I recently wrote a blog post about the benefits of open-ended play, and I wanted to expand the conversation into two more posts. The first is this one which will be an open-ended toy “checklist”. Basically, some tips and pointers to look for when looking for open-ended toys. The second post will be a list of our absolute favourite open-ended toys.
This post will help you define exactly what an open-ended toy is and what to look for when you are buying them. If you read my first post, you will know all about the benefits that open-ended play and open-ended toys can have for your child. If you missed that post, you can find it here: The Benefits of Open-Ended Play for Toddlers.
To quickly summarize, open-ended play provides the opportunity for a child to play as they please. There are no goals or guidelines, they can take a toy and play with it however they wish. This type of play encourages creativity, decision making, imagination, etc.
So my goal in this post is to give you a little check-list that will help you determine if a toy you are buying is open-ended or not. It is a short, easy-to-remember checklist, don’t worry! It is actually only made up of 4 major questions, which I am about to dive into below!
QUESTION 1: Can it be played with in a variety of different ways?
An open-ended toy can always be played with in a variety of different ways! They have no real rules or guidelines for how they can be played with, and a child can use the toy in whichever way they choose. Things such as colouring books or puzzles typically have a defining end goal or certain expectations for how they are played with, but a basket of blocks can be played with in a variety of ways and may be interacted with differently depending on the child.
Example: Magnetic tiles. A child can use them to build a giant tower, small houses, roads, etc. They can also use them on a garage door, on a fridge, in a variety of learning activities, and so much more.
QUESTION 2: Is the play controlled by the child VS. controlled by the toy?
This is a great way to decide if a toy is open-ended VS. close-ended. A toy that is completely controlled by the child, such as a toy animal, a doll, blocks, etc. is typically more open-ended. A toy that has guidelines or a definition of completion, such as picture-to-word matching cards, puzzles, or games with instructions would be more close-ended, and the play is controlled by the guidelines of the toy rather than by the imagination of the child.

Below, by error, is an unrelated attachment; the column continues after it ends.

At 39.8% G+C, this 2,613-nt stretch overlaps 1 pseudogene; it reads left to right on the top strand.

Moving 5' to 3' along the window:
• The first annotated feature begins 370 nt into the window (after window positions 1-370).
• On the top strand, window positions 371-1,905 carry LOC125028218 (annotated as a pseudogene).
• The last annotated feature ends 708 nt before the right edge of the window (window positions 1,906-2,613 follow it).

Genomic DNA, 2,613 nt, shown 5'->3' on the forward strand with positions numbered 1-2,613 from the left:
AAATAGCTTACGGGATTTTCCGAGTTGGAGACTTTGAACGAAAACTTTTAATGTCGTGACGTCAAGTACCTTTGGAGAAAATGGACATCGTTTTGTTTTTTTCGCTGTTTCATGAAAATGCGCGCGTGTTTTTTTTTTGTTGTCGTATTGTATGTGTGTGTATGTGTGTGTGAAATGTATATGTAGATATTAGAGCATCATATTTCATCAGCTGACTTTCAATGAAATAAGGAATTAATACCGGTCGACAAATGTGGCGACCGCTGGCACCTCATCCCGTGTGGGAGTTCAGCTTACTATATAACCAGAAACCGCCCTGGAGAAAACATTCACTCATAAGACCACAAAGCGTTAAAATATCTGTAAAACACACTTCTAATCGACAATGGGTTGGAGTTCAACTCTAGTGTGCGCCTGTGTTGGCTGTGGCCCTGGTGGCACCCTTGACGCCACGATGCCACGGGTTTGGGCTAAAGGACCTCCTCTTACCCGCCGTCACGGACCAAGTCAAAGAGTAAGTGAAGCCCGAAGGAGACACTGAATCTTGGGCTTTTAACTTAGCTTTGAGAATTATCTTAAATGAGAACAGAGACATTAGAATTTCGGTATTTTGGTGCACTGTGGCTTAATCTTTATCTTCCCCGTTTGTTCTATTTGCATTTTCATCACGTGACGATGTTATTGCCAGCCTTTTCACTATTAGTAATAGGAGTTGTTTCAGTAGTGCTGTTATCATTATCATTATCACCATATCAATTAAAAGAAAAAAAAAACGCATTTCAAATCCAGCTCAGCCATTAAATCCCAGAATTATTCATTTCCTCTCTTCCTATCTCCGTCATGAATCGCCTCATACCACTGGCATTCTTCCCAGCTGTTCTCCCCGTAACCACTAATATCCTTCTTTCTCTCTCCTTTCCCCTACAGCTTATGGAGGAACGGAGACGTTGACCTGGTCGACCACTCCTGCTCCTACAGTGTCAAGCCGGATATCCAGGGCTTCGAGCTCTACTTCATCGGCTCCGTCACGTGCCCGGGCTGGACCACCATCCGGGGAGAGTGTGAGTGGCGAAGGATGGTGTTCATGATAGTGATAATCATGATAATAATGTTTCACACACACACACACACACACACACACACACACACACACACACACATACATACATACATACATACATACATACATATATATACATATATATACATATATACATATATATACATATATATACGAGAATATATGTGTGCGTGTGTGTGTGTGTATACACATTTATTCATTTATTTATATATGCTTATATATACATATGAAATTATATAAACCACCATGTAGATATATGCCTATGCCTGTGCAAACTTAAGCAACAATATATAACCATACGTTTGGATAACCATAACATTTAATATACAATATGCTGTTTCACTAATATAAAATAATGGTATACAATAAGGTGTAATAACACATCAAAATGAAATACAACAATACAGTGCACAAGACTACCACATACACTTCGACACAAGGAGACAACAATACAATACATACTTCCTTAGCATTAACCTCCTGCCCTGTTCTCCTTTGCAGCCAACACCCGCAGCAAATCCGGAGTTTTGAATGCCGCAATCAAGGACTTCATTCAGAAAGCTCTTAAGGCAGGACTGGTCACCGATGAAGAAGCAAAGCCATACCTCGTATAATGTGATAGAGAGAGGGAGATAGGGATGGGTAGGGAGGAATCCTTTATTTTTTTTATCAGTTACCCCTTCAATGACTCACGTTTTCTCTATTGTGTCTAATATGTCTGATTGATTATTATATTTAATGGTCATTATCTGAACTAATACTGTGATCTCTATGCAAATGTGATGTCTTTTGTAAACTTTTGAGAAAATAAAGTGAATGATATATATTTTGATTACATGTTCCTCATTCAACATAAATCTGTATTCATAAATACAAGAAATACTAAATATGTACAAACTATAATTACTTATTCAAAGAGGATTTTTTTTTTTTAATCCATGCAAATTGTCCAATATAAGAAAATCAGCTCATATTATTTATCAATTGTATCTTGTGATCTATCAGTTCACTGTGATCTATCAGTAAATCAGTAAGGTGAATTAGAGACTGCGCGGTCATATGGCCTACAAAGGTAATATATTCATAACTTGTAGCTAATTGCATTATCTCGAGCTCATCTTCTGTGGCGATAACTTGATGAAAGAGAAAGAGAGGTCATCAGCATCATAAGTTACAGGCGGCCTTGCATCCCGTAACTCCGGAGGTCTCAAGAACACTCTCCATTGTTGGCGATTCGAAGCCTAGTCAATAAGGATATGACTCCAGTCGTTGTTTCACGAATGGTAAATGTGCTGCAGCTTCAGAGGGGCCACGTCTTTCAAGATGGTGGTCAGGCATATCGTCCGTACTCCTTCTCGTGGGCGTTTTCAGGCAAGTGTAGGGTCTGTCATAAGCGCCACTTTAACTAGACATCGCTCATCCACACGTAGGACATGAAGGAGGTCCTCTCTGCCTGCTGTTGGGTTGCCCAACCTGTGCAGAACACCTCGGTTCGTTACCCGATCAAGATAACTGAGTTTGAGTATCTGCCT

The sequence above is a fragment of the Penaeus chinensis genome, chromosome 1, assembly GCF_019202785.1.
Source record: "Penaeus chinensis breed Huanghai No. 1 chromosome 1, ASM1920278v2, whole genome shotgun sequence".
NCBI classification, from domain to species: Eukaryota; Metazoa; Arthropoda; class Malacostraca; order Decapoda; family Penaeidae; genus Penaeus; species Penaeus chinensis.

Example: A child has a doll-house and dolls. The play is completely controlled by the child and their imagination and is considered open-ended. The play will end when the child gets tired of playing.
Another child has the game UNO. The play is dictated by the rules of the game and ultimately ends when a player wins.
QUESTION 3: Does the toy stimulate imagination and creativity?
Open-ended toys bring about creativity and imaginative thinking. When given a box of blocks, a child needs to use their imagination and creative thinking to decide how they want to engage with them. Will they build a tower? Will they line them in a line? Will they use them as beds for their dolls? The options are endless and completely up to the child’s imagination!
Example: A great example is a colouring book VS. a blank piece of paper. With a colouring book, the picture is already presented and the child just has to colour in the lines. Sure, there is some creativity involved, but not near as much as a child with a blank canvas. With a blank sheet of paper, the sky is the limit. Will they draw lines or shapes, a picture of a dog, a beautiful garden? Will, they cut the paper? Will they glue objects onto the paper? Will they fold it up and make an airplane?
QUESTION 4: Will the toy grow with the child?
One of the biggest reasons I love open-ended toys is that they typically grow with your child. Many open-ended toys will be played with for years because they can be played with in a variety of ways. A child at the age of 2 may interact with a tiger figurine in a different way than a 5-year-old would engage and interact with it.